Posts Tagged ‘End Times’

What in the world is Jesus talking about in Mark Chapter 13?

March 14, 2010

The Jerusalem Temple, remains of the western wall (

Reference: Mark 13:14-37

Question:
In my understanding, Jesus is taking about the end times in Mark 13:14-37. So how can you explain that Jesus is saying that “this generation” will experience the end times (referring to Mark 13:30) and now almost 2000 years after that this generation is gone and Jesus didn’t come back yet?

Answer:
The fact that Jesus is speaking of the end times is not in doubt, the question is, “what are the ‘end times’?” Often, when we think of the end times we think of the last days of the earth when Christians will be ‘raptured’ up to God and the rest will be ‘left behind’ (you know what I’m talking about). The reality is that we are living in the end times right now and have been since the time of Jesus. Jesus’ on this earth arrival ushered in the beginning of the end times. The end times is the coming of the Kingdom of God and the ousting-out of the kingdom of Satan. The Kingdom of God is the reign and rule of God through which the perfection of his creation will be reinstated on this earth, not as something new but as something RE-newed. That which is broken will be restored, that which is sick will be healed, that which is lost will be redeemed, etc.

All this to say, the end times is not something we wait for and fret about, we are living in the end times now and we are called to be an active part of bringing God’s Kingdom to this earth. What we wait for and what we long for, as believers, is the return of Jesus when he will bring this cosmic redemption to completion. In the meantime, we live in the tension of the already-but-not-yet nature of this age. In other words, Jesus has ALREADY ushered in his Kingdom, but NOT YET has it come in its fullness (see post on present suffering).

To the question at hand, yes Jesus is talking about end times, but he is not talking about some far-distant thing that will happen just before he returns. The realities that he mentions are end-times realities, but he is actually being much more specific, talking about something much closer to his contemporaries. Namely, the destruction of the Jerusalem Temple. See Post on Matthew 16:28.

This entire passage of Mark 13:1-31 is based around Jesus’ statement to his disciples about the temple in Mark 13:2, “Do you see all these great buildings?” replied Jesus. “Not one stone here will be left on another; every one will be thrown down.” It is not insignificant that the context of this passage is a discussion about the Temple in Jerusalem. Jesus is looking toward the future destruction of the Temple (a historical event that took place in 70A.D.) and telling his disciples both what they can expect and how they should live their lives.

What the disciples can expect:

False Messiahs 13:6,22
Wars 13:6-8
Earthquakes 13:8
Famines 13:8
Persecution and trials 13:9,11,13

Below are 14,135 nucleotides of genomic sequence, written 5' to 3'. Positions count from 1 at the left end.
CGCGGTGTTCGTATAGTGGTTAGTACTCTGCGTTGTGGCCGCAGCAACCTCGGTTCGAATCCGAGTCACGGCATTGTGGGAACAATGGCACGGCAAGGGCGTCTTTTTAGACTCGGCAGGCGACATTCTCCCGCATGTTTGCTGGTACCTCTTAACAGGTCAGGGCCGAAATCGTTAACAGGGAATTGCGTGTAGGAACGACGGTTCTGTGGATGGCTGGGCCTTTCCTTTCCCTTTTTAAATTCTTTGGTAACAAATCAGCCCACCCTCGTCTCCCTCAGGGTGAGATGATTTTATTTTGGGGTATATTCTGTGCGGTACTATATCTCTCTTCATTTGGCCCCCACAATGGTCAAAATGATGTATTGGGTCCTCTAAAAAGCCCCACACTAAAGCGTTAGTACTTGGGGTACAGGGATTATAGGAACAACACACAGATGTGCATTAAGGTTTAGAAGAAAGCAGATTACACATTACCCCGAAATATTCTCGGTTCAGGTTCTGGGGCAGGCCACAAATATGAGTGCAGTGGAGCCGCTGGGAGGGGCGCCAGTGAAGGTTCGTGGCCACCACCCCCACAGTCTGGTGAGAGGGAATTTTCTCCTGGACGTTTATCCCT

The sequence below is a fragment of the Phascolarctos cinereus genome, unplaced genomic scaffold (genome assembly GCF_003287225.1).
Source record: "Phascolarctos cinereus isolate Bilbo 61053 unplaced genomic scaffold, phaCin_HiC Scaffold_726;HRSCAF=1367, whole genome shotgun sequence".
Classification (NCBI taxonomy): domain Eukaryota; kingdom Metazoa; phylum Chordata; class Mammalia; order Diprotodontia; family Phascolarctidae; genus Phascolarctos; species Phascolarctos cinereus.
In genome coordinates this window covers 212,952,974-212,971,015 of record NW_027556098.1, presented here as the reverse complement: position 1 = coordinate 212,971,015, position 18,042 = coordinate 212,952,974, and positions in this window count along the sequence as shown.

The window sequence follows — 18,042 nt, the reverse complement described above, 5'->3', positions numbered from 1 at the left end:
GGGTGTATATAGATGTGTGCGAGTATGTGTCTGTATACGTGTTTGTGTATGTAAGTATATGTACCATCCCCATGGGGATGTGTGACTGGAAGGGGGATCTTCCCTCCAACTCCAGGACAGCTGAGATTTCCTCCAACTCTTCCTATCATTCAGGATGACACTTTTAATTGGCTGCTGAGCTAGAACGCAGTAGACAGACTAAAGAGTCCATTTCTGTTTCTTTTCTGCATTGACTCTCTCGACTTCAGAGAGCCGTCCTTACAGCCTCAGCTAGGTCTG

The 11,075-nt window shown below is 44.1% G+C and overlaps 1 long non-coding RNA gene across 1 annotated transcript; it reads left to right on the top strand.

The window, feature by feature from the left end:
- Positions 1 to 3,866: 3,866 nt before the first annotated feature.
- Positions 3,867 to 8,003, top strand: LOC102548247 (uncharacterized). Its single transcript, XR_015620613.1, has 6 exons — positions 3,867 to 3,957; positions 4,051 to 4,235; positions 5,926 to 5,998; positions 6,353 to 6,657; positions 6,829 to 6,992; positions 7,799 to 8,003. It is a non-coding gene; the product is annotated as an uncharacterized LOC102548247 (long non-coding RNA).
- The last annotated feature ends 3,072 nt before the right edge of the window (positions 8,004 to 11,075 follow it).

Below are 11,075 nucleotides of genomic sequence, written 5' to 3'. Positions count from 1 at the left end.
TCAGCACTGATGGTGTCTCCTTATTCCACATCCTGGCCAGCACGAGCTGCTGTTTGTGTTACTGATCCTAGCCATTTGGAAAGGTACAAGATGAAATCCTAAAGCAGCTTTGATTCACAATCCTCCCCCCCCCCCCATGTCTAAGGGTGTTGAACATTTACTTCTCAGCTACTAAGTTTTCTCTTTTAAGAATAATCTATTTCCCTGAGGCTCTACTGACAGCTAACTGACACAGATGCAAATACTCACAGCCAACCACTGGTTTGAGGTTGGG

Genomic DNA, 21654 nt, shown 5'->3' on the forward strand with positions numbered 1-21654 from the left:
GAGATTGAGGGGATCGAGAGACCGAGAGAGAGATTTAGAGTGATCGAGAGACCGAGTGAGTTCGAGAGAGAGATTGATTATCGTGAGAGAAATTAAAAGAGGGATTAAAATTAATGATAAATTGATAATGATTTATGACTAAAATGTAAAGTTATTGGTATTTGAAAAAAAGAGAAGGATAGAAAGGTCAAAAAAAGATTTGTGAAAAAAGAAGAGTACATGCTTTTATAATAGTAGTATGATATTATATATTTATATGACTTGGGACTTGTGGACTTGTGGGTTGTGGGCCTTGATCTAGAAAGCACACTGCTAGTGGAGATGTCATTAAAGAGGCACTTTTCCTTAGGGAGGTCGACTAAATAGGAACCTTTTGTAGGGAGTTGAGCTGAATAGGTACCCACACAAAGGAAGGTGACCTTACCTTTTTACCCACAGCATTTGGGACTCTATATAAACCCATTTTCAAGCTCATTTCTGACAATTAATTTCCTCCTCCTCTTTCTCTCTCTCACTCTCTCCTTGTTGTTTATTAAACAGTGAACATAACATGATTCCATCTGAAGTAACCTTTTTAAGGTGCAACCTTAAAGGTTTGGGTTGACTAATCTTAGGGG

Dissension within families 13:12
The Abomination that Causes Desolation 13:14
Sun and moon darkened, stars fall from sky – 13:24-25
Son of man coming in power and glory – 13:26-27

What the disciples should be doing:

Watching 13:5
Don’t be alarmed 13:7
Be on guard 13:9,23
Preach the Gospel to All Nations 13:10
Don’t worry 13:11
Stand Firm – 13:13
Pray 13:18

The message about what followers of Jesus should be doing is clear… “Be ready!” But the words about what we can expect seem cryptic at best. Taken at face value it sounds like we should be looking for a time when the world is cosmically falling apart. I can’t tell you how many times I’ve heard people say that the end times must be getting close because we have an earthquake or hurricane. The end times are not getting close, we are living in the end times right now and we have been for 2000 years.  We should be living our lives in a state of constant readiness and constant vigilance in spreading the good news about Jesus.

Jesus here, is addressing something much more specific within the end times. He is answering the disciples question about the temple. Believe it or not, all of the events that Jesus speaks about in Mark 13 are events that can be linked to the destruction of the temple in 70A.D, or that happened before or near that event. I will briefly look at those listed above one by one…

False Messiahs – This was already an issue in first century Palestine when Jesus arrived on the scene. False messiahs were popping up all over the place. This was true before Jesus and after Jesus, and is not something reserved for the ‘end of all things’. Thus, it would not have been strange for there to have been false prophets and false messiahs leading up to the destruction of the Temple.

Wars – The Jerusalem Temple was torn down in the Jewish War with the Romans in 70 A.D. And we have seen many wars since.

Earthquakes – On the day that Jesus died, there was an earthquake that had significant implications on the Temple and its future destruction. In the moment of Jesus’ death the veil of the temple was torn from top to bottom signifying the end of the age of temple worship which was soon to come (Matthew 27:51).

Famines – The great ancient historian Flavius Josephus records the Jerusalem famine saying “Now of those perished by famine in the city, the number was prodigious, and the miseries they underwent were unspeakable” (Josephus 192).